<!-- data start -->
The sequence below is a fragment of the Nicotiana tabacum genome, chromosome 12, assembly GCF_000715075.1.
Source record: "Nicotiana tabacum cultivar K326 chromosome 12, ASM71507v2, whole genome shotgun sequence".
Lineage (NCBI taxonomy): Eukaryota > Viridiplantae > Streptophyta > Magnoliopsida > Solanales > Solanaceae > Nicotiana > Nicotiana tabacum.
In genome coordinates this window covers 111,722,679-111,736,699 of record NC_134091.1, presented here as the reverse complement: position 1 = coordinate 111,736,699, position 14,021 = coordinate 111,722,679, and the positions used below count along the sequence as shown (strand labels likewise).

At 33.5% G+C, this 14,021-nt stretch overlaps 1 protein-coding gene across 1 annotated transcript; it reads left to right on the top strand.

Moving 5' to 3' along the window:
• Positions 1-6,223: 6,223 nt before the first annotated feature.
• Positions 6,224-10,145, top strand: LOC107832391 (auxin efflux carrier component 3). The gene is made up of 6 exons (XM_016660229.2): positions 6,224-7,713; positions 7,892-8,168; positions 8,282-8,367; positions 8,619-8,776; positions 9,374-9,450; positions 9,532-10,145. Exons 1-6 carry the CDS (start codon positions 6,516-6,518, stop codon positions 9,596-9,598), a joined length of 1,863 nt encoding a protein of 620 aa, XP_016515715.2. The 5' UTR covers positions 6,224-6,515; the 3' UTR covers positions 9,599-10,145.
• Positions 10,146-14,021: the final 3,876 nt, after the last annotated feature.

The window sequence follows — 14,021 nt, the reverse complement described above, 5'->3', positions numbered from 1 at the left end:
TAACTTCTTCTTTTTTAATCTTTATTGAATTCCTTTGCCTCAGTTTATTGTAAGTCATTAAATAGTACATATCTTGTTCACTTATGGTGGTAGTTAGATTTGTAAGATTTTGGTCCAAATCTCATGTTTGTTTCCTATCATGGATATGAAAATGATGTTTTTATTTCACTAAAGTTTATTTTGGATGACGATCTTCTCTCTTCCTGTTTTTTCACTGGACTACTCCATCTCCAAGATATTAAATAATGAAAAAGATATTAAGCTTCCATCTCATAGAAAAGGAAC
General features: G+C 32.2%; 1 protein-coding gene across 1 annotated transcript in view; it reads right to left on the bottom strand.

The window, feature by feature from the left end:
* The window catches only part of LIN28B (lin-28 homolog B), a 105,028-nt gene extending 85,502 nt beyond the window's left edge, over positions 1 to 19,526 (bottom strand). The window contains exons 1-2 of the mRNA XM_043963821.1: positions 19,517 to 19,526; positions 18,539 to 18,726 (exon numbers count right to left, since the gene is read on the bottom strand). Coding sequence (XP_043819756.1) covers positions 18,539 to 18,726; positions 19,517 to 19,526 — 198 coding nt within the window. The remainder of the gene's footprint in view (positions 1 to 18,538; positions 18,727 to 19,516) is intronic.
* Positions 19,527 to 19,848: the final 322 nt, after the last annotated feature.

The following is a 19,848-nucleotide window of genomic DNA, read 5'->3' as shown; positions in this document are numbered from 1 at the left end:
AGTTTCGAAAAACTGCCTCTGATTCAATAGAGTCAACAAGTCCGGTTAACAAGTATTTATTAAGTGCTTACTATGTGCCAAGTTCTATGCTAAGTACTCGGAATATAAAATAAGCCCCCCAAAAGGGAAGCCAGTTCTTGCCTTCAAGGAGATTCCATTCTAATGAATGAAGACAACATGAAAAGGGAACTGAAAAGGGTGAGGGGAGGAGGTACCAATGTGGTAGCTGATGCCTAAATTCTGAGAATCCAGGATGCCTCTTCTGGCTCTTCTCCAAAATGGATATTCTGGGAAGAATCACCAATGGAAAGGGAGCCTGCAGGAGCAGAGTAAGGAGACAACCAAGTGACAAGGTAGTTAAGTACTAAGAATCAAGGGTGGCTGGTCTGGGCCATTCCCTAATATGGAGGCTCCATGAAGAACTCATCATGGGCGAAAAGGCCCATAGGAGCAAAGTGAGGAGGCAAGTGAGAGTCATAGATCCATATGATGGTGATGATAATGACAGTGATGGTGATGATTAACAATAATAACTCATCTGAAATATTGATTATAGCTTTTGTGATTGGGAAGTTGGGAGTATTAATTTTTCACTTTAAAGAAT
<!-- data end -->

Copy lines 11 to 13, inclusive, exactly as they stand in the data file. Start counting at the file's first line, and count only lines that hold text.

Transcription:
TAACTTCTTCTTTTTTAATCTTTATTGAATTCCTTTGCCTCAGTTTATTGTAAGTCATTAAATAGTACATATCTTGTTCACTTATGGTGGTAGTTAGATTTGTAAGATTTTGGTCCAAATCTCATGTTTGTTTCCTATCATGGATATGAAAATGATGTTTTTATTTCACTAAAGTTTATTTTGGATGACGATCTTCTCTCTTCCTGTTTTTTCACTGGACTACTCCATCTCCAAGATATTAAATAATGAAAAAGATATTAAGCTTCCATCTCATAGAAAAGGAAC
General features: G+C 32.2%; 1 protein-coding gene across 1 annotated transcript in view; it reads right to left on the bottom strand.

The window, feature by feature from the left end: